Committee rejects move to ban bottled water at Winnipeg facilities

A city committee has flushed an attempt to ban the sale of bottled water at municipal facilities.

A city committee has flushed an attempt to ban the sale of bottled water at municipal facilities.

Mayor Sam Katz and his cabinet voted unanimously Friday against the plan, after representatives from the bottled-water industry defended their product to the committee.

The motion before the executive policy committee suggested the city ban the sale of bottled water because the product is more expensive, no safer than tap water, and the plastic bottles are bad for the environment.

"It's just ludicrous," Harvey Smith, who brought forth the motion, told CBC News on Thursday.  "Our water is safer and better — and, you know, we're spending a fortune — we're spending over $200 million on a water-treatment plant to make our water even better."

John Challinor, from Nestle Waters Canada, came to Friday's meeting from Ontario to speak against the motion.

"[It's] nothing more than political green-washing, environmental symbolism, and bad public policy," he said.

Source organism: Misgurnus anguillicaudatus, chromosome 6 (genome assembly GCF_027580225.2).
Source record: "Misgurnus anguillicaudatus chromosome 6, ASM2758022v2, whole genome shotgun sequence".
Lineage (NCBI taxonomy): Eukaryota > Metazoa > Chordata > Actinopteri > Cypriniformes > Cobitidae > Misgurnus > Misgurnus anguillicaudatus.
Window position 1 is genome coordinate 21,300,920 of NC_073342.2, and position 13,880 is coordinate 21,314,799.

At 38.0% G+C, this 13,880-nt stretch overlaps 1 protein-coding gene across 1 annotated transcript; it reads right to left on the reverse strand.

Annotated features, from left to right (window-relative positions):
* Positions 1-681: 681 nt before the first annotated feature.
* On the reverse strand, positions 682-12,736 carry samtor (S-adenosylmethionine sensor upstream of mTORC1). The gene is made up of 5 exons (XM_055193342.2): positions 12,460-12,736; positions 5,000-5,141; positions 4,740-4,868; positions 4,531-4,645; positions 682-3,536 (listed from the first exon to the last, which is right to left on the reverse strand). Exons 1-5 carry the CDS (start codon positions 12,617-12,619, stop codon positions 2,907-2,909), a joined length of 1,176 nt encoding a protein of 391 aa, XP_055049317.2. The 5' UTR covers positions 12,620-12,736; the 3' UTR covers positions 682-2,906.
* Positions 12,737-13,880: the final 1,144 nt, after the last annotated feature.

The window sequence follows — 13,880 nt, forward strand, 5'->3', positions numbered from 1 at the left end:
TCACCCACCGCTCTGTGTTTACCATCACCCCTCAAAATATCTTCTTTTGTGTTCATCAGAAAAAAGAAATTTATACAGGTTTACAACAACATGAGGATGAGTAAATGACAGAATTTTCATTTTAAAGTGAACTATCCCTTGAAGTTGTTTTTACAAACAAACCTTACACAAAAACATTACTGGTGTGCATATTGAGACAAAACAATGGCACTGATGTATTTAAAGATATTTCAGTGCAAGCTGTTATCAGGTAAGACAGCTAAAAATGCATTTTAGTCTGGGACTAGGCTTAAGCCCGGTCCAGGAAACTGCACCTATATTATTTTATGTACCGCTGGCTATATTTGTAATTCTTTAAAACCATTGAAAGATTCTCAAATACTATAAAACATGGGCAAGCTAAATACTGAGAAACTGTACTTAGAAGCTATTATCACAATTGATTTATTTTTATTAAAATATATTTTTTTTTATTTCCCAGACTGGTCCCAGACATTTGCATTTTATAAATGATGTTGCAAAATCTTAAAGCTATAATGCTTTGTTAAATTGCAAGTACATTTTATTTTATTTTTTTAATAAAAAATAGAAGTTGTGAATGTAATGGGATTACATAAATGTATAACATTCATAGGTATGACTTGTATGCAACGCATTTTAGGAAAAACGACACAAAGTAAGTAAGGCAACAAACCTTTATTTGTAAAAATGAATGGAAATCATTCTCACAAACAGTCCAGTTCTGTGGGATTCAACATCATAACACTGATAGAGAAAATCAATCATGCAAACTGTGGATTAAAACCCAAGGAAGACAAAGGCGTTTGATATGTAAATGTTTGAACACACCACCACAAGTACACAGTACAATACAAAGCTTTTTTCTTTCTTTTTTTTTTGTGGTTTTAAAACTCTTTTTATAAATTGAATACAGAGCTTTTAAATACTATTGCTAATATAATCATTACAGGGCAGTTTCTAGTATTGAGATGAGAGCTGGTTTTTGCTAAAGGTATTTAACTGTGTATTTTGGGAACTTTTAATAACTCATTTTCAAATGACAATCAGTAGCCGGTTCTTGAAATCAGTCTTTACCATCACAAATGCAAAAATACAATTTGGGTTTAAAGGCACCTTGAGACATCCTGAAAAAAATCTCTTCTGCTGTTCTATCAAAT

Russell Loewen, who represents a bottled water company in Winnipeg, said it doesn't make sense to ban bottled water at arenas and pools, while allowing less healthy products, such as soft drinks.

"At a time when health professionals and governments are struggling with the issue of obesity and diabetes, you would be banning water from skating rinks but allowing the sale of french fries and chocolate bars?" he said.

Members of committee agreed, and said no to the motion. Smith said he was disappointed by the decision but not surprised, calling the committee a group of "stick in the muds."

While the motion got nowhere on Friday, it will go on to full council for debate later this month.

Several municipalities across Canada have banned bottled water at municipal facilities or meetings, including Charlottetown, St. John's, Nelson, B.C., and Waterloo and London in Ontario.